It's not often that an architect gets to reimagine the future of health care. But presented with the rare opportunity to build an entire health center from the ground up at a new clinic and surgery center in Minneapolis, the University of Minnesota Health, or M Health, decided to completely upend how it thinks about patient experience and up the ante against its competition—and it enlisted CannonDesign to help.
"If you look at M Health, you have a 'small' competitor due south called the Mayo Clinic," Michael Pukszta, leader of CannonDesign's health care practice, says. "When you look at who you’re going up against—what is recognized as the finest clinic—the task is pretty large. It’s like a new computer company going up against Apple."
So when the firm—a finalist in the 2015 Innovation by Design awards—set out to revamp how patients interacted with the health center, it looked to other industries, from consumer tech to the airline industry, to inform its design.
When Pukszta and his team were thinking about the scale of changes they wanted to make, they looked to one of the biggest user experience turnarounds of the last decade: airline check-in.
In the past, checking in meant standing in line, talking to a customer-service person, and receiving a paper ticket. Now, you can check into an airport before you arrive, obtain an e-ticket on your smartphone, and—aside from security checkpoints—board a plane without having to talk to a single person. Travelers also have the option of using automated kiosks to check-in, change or upgrade seats, and handle baggage needs. It was about reaching the final point—the airplane—the fastest, most efficient way.
Pukszta saw a parallel with the user experience of health care, which requires a lot of paperwork and involves many steps before reaching the end "destination"—a doctor. "It's how do we get patients to the value point quickest?" he says.
This insight led the designers to excise anything that slowed down the patient journey in the clinic, which largely revolved around paperwork. Now instead of stopping at a reception desk to check in, waiting to get called up to receive the right paperwork, filling out the forms, returning to the desk to submit them, and then waiting again to be admitted, patients fill everything out online before arrival.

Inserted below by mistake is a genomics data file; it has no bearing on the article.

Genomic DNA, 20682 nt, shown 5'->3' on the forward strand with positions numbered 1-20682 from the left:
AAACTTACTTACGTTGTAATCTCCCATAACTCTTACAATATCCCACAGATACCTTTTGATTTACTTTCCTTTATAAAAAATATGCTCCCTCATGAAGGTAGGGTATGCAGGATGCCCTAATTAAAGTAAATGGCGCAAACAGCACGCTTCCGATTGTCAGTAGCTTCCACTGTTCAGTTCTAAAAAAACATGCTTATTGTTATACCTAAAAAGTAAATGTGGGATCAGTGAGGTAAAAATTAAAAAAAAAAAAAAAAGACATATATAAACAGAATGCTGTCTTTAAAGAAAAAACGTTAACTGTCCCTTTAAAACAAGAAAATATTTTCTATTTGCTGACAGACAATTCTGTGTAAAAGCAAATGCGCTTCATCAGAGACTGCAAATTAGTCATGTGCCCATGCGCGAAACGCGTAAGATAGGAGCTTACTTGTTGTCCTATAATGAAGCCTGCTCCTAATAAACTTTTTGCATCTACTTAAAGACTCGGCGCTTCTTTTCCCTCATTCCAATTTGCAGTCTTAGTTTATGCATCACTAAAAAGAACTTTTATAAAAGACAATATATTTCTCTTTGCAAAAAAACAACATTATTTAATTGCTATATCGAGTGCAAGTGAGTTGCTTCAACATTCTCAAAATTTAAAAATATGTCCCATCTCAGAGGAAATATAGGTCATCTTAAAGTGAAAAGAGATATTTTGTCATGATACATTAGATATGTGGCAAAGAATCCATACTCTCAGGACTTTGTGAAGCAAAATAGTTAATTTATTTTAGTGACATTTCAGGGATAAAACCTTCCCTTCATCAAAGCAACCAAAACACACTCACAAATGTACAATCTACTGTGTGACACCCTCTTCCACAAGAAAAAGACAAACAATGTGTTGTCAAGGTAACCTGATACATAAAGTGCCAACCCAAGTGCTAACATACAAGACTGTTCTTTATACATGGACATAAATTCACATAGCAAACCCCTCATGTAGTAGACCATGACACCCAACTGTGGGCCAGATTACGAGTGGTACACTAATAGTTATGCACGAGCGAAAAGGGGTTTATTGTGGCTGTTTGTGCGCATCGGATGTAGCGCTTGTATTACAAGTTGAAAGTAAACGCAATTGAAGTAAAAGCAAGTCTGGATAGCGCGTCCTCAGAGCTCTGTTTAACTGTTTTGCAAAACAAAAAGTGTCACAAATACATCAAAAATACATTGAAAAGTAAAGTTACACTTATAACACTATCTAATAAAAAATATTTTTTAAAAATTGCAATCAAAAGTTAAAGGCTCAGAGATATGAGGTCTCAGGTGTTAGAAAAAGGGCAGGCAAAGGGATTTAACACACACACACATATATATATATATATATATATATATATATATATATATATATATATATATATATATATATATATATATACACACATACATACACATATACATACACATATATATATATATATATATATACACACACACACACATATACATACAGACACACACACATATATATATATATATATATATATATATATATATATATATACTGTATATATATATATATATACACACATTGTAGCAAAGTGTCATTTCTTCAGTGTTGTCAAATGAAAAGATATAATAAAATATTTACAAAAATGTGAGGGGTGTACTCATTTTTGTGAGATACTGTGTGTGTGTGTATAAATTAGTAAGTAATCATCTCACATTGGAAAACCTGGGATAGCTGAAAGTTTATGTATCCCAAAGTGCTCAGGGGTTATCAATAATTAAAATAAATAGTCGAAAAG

"Check in is much shorter," Mary Johnson, Chief Operating Officer of the University of Minnesota Physicians and project lead for the new center, says. "It's about clarification, versus information gathering."
M Health conducted focus groups with people who weren't currently patients to figure out what common health care experiences were frustrating and what might alleviate the pain points. Subjects were also asked to think about experiences outside of health care that they liked, and what exactly kept them coming back—an important business strategy for health care providers who want to retain a strong patient base.
Time—and efficiency—were common threads. And unsurprisingly, Apple frequently came up as an inspiration. In fact, the computer company's retail temples have already influenced health care design elsewhere. "They mostly wanted convenience and for things to go more smoothly," Johnson says. "People have busy lives these days and they love the idea of doing things ahead of time."
Before an appointment at the Clinics & Surgery Center patients fill out all their intake paperwork online. When they step into the center, there's no formal reception desk. "Concierges" with tablets and mobile devices greet them and check them in—an experience similar to that of checking into the Apple store.
Initially, M Health was skeptical of the system, and concerned it could pose undue burden on certain patient groups that might not be technically fluent or have access to the Internet. The focus group interviews allayed their concern. "The assumption about socioeconomics, age, and smart devices were completely blown away," Johnson says. "Most people have them."
It wasn't just patient experience that inspired the health center's design, though. Budget played a supporting role. Based on CannonDesign's calculations, it would have cost upwards of $60–70 million more to build a new center with the same spatial breakdown of the old center, with private offices and exam rooms for each physician.
"How do we put the same amount of eggs in a smaller basket?," Pukszta asks. "Can we see more patient volume, but in 50% less space?"